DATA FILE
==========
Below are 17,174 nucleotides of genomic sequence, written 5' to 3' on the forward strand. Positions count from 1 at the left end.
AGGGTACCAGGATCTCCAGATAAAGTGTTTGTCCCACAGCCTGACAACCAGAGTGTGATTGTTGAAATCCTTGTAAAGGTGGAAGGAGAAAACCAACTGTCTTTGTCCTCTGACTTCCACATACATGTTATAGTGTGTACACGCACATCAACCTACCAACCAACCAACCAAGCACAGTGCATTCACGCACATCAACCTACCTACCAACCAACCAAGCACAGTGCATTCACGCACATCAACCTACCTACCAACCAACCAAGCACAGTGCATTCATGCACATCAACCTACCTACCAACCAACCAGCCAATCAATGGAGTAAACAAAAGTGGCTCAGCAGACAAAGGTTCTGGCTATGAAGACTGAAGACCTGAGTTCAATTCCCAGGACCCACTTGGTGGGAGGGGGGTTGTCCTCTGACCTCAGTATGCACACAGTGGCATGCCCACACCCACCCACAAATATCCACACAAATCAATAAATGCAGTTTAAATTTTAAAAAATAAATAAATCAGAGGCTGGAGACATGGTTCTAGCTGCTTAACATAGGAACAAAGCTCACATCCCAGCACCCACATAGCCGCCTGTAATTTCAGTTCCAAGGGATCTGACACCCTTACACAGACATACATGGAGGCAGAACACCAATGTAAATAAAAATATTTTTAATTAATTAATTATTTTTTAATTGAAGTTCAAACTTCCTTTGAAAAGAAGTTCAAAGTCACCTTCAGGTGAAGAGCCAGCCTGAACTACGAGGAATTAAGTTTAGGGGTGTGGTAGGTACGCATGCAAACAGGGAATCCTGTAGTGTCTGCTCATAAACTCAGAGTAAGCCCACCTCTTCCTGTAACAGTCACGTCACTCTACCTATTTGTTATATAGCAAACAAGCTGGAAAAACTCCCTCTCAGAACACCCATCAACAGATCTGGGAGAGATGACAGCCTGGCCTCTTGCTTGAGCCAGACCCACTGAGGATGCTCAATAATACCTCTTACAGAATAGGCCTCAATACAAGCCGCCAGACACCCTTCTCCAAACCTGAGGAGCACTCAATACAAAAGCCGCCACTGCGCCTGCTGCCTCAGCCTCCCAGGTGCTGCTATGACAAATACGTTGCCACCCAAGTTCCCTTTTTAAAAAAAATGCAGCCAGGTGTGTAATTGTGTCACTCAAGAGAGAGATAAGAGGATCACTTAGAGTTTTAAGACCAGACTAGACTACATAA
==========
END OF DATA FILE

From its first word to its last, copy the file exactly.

Below are 17,174 nucleotides of genomic sequence, written 5' to 3' on the forward strand. Positions count from 1 at the left end.
AGGGTACCAGGATCTCCAGATAAAGTGTTTGTCCCACAGCCTGACAACCAGAGTGTGATTGTTGAAATCCTTGTAAAGGTGGAAGGAGAAAACCAACTGTCTTTGTCCTCTGACTTCCACATACATGTTATAGTGTGTACACGCACATCAACCTACCAACCAACCAACCAAGCACAGTGCATTCACGCACATCAACCTACCTACCAACCAACCAAGCACAGTGCATTCACGCACATCAACCTACCTACCAACCAACCAAGCACAGTGCATTCATGCACATCAACCTACCTACCAACCAACCAGCCAATCAATGGAGTAAACAAAAGTGGCTCAGCAGACAAAGGTTCTGGCTATGAAGACTGAAGACCTGAGTTCAATTCCCAGGACCCACTTGGTGGGAGGGGGGTTGTCCTCTGACCTCAGTATGCACACAGTGGCATGCCCACACCCACCCACAAATATCCACACAAATCAATAAATGCAGTTTAAATTTTAAAAAATAAATAAATCAGAGGCTGGAGACATGGTTCTAGCTGCTTAACATAGGAACAAAGCTCACATCCCAGCACCCACATAGCCGCCTGTAATTTCAGTTCCAAGGGATCTGACACCCTTACACAGACATACATGGAGGCAGAACACCAATGTAAATAAAAATATTTTTAATTAATTAATTATTTTTTAATTGAAGTTCAAACTTCCTTTGAAAAGAAGTTCAAAGTCACCTTCAGGTGAAGAGCCAGCCTGAACTACGAGGAATTAAGTTTAGGGGTGTGGTAGGTACGCATGCAAACAGGGAATCCTGTAGTGTCTGCTCATAAACTCAGAGTAAGCCCACCTCTTCCTGTAACAGTCACGTCACTCTACCTATTTGTTATATAGCAAACAAGCTGGAAAAACTCCCTCTCAGAACACCCATCAACAGATCTGGGAGAGATGACAGCCTGGCCTCTTGCTTGAGCCAGACCCACTGAGGATGCTCAATAATACCTCTTACAGAATAGGCCTCAATACAAGCCGCCAGACACCCTTCTCCAAACCTGAGGAGCACTCAATACAAAAGCCGCCACTGCGCCTGCTGCCTCAGCCTCCCAGGTGCTGCTATGACAAATACGTTGCCACCCAAGTTCCCTTTTTAAAAAAAATGCAGCCAGGTGTGTAATTGTGTCACTCAAGAGAGAGATAAGAGGATCACTTAGAGTTTTAAGACCAGACTAGACTACATAA